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United States Department of Agriculture

Agricultural Research Service


item Zhu, Yan Ping
item Sheaffer, Craig
item Graham, Peter
item Russelle, Michael
item Vance, Carroll

Submitted to: Agronomy Journal
Publication Type: Peer Reviewed Journal
Publication Acceptance Date: 3/19/1999
Publication Date: N/A
Citation: N/A

Interpretive Summary: Annual Medicago species (medics) are fast growing legumes that can fix nitrogen in symbiosis with the soil bacterium Sinorhizobium. They may be useful in suppressing the growth of weeds and in providing nitrogen to accompanying crops or crops grown in rotations. Annual medics have been introduced into the Upper Midwest for use in crop management schemes aimed at sustainable agriculture. However, little information is available on th prevalence of Sinorhizobium strains in soil and which strain in commercial inoculants are best suited for use in Minnesota. The objectives of experiments reported in this study were to assess the efficacy of commercial medic inoculum on inducing nitrogen fixing root nodules with several annual medic species and to determine whether inoculation of soil was needed for the growth of annual medics. All annual medic species, except Medicago rugosa, nodulated well without application of commercial inoculum. Inoculation of Medicago rugosa improved the number of plants nodulated and plant growth. Within the annual medic commercial inoculum strain number 102G3 was most prevalent in nodules. In Minnesota soils Sinorhizobium meliloti that can nodulate annual medics is quite prevalent. These studies are important because they show that use of most annual medics in Minnesota is feasible without the need for inoculation. However, if Medicago rugosa is used, the farmer needs to buy commercial inoculum and apply it to fields. Moreover, successful commercial inoculum should contain high quantities of Sinorhizobium strain number 102G3.

Technical Abstract: The N2 fixation potential of annual medics in the Upper Midwest USA has been evaluated. However, the effectiveness and competitiveness of inoculant strains and possible preference for individual strains by different annual medics are unknown. Moreover, information on the effects of inorganic N on nodulation and growth of annual medics is lacking. Our objectives were to determine the effect of N fertilizer and commercial medic inoculum on nodulation, dry matter, and N yield of annual medics; dinitrogen fixation by medics; and Sinorhizobium strain occupancy in nodules of annual medics. Experiments were conducted on a sandy, mixed Udorthentic Haploboroll at Becker, MN. The experimental design was a randomized complete block with treatments in a split-plot arrangement. Whole plot treatments were factorial combinations of inoculation (+I or -I) and fertilizer N (+N or - N). Subplot treatments were seven annual and one perennial Medicago spp. Nodule strain occupancy was subsequently evaluated for four annual medic species grown at Becker and St. Paul (a fine-loamy, mixed, Typic Hapludalf) using antisera prepared against six Sinorhizobium strains and the indirect Enzyme-linked Immunosorbent Assay (ELISA) procedure. Annual medics except M. rugosa nodulated well without application of commercial inoculum. Inoculation improved the percent of plants nodulated (PPN) and nodule mass score (NMS) of M. rugosa with no N fertilizer application. Nitrogen fertilizer reduced nodulation of all medics by reducing PPN or NMS. Commercial inoculum and N fertilizer effects on herbage DM and N yields varied with seeding date and legume species. Among the five strains in the commercial inoculum for annual medics, 102G3 was the most prevalent in nodules and 102H2 the least prevalent.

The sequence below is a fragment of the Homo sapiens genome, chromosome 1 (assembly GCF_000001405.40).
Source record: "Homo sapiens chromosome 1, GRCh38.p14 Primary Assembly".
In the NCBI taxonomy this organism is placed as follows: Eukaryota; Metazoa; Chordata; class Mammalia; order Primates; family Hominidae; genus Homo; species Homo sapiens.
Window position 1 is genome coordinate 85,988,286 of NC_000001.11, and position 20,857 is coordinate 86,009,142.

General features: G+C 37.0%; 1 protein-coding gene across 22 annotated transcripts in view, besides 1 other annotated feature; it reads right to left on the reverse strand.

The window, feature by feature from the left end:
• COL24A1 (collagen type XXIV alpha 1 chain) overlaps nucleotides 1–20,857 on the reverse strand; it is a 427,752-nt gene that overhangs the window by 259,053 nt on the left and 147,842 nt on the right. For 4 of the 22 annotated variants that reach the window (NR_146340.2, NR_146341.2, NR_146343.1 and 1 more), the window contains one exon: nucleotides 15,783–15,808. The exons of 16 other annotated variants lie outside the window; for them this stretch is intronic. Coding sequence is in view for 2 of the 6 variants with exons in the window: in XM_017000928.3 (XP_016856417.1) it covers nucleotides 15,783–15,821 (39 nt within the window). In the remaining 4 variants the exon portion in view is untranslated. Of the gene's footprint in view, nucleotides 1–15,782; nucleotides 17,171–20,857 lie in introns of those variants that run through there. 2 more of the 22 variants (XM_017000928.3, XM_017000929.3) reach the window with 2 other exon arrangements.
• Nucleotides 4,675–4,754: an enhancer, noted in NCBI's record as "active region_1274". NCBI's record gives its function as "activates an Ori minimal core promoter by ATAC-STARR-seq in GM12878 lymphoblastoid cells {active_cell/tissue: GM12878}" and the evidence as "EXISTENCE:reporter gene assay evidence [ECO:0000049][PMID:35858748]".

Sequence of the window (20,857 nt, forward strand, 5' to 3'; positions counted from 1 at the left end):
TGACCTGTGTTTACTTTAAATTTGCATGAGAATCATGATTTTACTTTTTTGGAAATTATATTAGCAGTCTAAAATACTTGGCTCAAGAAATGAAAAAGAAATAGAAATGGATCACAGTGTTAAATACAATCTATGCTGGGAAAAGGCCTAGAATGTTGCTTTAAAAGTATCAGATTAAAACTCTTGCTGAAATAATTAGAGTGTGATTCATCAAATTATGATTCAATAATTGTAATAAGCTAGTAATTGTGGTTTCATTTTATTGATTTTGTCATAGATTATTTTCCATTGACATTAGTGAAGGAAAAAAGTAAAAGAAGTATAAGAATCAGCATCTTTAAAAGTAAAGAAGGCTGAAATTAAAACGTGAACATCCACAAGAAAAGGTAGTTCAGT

Last Modified: 10/19/2017
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